Cryptopsy – The Book of Suffering (Tome 1) (2015)

Cryptopsy - The Book of Suffering (2015)

Would it be too brief to say that The Book of Suffering is like older Cryptopsy, but not quite as good? Probably not. Cryptopsy’s legacy after 1996 appears to be one of steady decay and loss of focus, although you could be forgiven for placing too much importance on the aberration that was The Unspoken King. Bands that aren’t able to jump to a new trend successfully often retreat to what they know, hence this utterly safe and sterile EP. It’s almost as if Cryptopsy wasn’t merely imitating None So Vile, possibly with some brief intrusions from more recent albums, but that the only song they’d heard by previous band lineups was that album’s introductory track (“Crown of Horns”), and that this EP was an effort to imitate that specifically.

Cryptopsy wastes no time in trying to forge the appropriate links in your brain. The spoken intro to “Detritus” (which is so obviously self-referential that it will probably insult you) made me suspect that the band was about to blast and scream, and from then on not a moment passed that wasn’t analogous to something off None So Vile. The overall effect evenly splits between being more orderly and more chaotic than this EP’s obvious inspiration. 20 years of studio experience understandably make for a more precise performance, as does the apparent use of a template. On the other hand, the Cryptopsy of the past had a better understanding of how to glue riffs together to create narrative and contrast in their songs. This incarnation of the band isn’t quite there yet and often uses breakdowns laden with pinch harmonics instead. Furthermore, None So Vile drew on a greater palette of musical language; part of this is that Lord Worm was a more versatile vocalist in his prime than Matt McGachy; a greater part is that Cryptopsy wasn’t relying merely on themselves as a template. Funny then, that this problem should also happen to another one of today’s reviews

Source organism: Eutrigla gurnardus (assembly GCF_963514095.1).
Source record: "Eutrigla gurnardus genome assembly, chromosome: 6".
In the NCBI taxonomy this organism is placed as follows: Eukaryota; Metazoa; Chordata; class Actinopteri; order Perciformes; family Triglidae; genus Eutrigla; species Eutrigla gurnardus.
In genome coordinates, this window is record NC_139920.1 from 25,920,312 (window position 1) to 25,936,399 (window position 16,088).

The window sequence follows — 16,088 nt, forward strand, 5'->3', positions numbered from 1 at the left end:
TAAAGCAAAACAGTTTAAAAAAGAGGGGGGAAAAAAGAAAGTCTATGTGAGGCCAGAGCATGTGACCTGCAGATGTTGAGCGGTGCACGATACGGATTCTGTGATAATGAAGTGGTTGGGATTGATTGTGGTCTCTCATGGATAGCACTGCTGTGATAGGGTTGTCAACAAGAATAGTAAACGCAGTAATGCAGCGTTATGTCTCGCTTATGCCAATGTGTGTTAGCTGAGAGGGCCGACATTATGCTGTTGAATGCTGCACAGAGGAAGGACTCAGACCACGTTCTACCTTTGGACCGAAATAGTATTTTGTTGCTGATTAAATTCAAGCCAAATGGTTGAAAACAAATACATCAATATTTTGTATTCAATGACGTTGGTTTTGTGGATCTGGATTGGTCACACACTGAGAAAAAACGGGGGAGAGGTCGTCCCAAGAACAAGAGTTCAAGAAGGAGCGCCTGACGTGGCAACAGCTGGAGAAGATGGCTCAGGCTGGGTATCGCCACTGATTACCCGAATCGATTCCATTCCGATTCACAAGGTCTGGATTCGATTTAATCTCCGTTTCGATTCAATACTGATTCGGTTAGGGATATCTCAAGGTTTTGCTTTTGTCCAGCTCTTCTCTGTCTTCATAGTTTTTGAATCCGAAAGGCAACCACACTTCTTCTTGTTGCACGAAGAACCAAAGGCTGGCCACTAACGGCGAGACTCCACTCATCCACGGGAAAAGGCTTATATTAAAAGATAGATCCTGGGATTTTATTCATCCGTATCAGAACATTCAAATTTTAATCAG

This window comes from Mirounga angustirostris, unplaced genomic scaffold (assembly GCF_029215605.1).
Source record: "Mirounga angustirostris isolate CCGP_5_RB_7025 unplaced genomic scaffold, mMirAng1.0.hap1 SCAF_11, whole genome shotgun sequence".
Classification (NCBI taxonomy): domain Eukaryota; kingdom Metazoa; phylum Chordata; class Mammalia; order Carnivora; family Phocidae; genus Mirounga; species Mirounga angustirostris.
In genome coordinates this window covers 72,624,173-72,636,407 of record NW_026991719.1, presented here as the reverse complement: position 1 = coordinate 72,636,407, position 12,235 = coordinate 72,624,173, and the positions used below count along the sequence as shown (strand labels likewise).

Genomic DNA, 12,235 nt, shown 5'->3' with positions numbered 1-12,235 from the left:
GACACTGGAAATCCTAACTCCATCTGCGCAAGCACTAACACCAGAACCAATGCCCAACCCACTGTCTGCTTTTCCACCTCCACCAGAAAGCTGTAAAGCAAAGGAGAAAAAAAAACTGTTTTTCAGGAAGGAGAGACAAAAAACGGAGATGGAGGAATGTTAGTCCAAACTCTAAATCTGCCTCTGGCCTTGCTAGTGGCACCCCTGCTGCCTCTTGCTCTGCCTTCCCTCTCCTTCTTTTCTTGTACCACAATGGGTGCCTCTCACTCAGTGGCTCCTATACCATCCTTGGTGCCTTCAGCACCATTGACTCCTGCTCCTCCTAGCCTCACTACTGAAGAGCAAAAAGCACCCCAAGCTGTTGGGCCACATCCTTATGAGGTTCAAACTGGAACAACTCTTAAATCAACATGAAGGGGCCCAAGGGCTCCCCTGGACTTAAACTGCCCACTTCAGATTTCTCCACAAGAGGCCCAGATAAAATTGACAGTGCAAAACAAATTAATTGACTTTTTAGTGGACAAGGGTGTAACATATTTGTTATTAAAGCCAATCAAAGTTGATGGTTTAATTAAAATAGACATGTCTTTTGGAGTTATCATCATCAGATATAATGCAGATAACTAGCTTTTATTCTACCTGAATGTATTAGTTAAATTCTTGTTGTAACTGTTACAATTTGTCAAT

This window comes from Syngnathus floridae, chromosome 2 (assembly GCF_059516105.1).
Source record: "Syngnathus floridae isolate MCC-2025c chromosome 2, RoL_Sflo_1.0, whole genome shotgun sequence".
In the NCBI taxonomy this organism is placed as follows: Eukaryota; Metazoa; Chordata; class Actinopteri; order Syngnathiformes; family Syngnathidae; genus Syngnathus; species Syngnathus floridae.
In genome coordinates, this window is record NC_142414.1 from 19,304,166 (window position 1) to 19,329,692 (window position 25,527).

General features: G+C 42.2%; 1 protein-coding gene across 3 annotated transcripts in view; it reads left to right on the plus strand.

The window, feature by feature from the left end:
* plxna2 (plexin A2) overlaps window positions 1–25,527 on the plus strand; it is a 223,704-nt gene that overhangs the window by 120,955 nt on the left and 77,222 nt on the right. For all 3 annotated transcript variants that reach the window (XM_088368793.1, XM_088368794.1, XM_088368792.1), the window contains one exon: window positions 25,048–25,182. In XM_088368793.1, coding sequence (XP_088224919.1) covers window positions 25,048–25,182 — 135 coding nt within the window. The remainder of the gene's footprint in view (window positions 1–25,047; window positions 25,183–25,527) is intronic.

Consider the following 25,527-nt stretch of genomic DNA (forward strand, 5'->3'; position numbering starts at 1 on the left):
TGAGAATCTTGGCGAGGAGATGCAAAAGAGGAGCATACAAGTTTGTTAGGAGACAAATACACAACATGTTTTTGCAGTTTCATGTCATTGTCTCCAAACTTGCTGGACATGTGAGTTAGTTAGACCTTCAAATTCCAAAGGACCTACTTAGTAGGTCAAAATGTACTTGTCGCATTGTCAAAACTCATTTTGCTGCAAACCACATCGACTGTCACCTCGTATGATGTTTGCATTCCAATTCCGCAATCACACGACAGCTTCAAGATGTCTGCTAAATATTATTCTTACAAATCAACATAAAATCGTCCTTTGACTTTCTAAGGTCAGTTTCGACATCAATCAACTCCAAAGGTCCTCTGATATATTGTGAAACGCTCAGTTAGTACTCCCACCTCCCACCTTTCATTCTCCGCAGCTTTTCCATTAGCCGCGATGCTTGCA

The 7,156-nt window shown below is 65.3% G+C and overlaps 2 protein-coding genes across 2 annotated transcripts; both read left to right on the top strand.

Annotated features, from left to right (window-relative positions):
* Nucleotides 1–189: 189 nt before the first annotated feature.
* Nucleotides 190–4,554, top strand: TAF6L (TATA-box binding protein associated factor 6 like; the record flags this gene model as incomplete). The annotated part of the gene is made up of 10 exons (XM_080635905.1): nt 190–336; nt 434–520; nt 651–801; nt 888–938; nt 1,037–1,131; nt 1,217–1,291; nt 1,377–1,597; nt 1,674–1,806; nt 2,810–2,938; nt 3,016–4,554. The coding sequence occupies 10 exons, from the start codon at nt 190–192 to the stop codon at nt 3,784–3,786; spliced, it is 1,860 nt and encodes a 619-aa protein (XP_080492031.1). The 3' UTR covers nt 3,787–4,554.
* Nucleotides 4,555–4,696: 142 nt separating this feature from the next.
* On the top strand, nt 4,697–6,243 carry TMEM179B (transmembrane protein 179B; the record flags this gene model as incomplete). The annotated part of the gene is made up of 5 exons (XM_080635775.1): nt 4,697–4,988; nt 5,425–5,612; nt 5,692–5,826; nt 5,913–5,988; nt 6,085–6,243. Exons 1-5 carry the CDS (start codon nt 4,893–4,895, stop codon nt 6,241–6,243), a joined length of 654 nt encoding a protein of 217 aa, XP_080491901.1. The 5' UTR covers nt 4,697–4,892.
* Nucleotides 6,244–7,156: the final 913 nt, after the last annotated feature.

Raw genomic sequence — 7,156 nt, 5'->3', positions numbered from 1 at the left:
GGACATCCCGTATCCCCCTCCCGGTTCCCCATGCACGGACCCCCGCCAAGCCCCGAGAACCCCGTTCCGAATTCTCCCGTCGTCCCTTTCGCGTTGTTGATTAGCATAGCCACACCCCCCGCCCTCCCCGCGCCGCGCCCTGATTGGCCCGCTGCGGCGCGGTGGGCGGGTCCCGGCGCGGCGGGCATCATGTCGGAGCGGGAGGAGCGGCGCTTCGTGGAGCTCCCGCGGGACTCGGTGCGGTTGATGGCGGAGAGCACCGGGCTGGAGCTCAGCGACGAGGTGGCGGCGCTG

In summary, the main problem with The Book of Suffering is that it’s uninspired, more than that it’s pseudorandom. Cryptopsy knows how to sound as if they are about to collapse into random noise at any moment without actually doing so, but they don’t do much of interest with this approach. Maybe if they hadn’t burnt themselves playing with the metalcore fire, this wouldn’t be a problem, although the amount of people looking forwards to a second The Unspoken King has to be rather less than those who will nonetheless accept The Book of Suffering as a continuation of form, if not necessarily substance.

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2 thoughts on “Cryptopsy – The Book of Suffering (Tome 1) (2015)”

  1. Daniel Maarat says:

    Cryptopsy is nothing without Jon Levasseur. Cryptopsy were cool as they were Suffocation if Suffocation were white jazz musicians smoking PCP who just wanted to kill people. Now Cryptopsy is one tired middle aged man and a bunch of deathcore bros making brootal math rock.

  2. Anthony says:

    More like fucking CRAPtopsy a-hyuck-hyuck-hyuck-hyuck
    Blasphemy Made Flesh is one of the best death metal albums of all time. None So Vile is really cool and interesting despite inspiring a lot of bands to do stupid random lmao shit in the earlier part of the ’00s. Everything after that is HIV+ (if we can still use oldschool ANUS terminology in this modern PC age).

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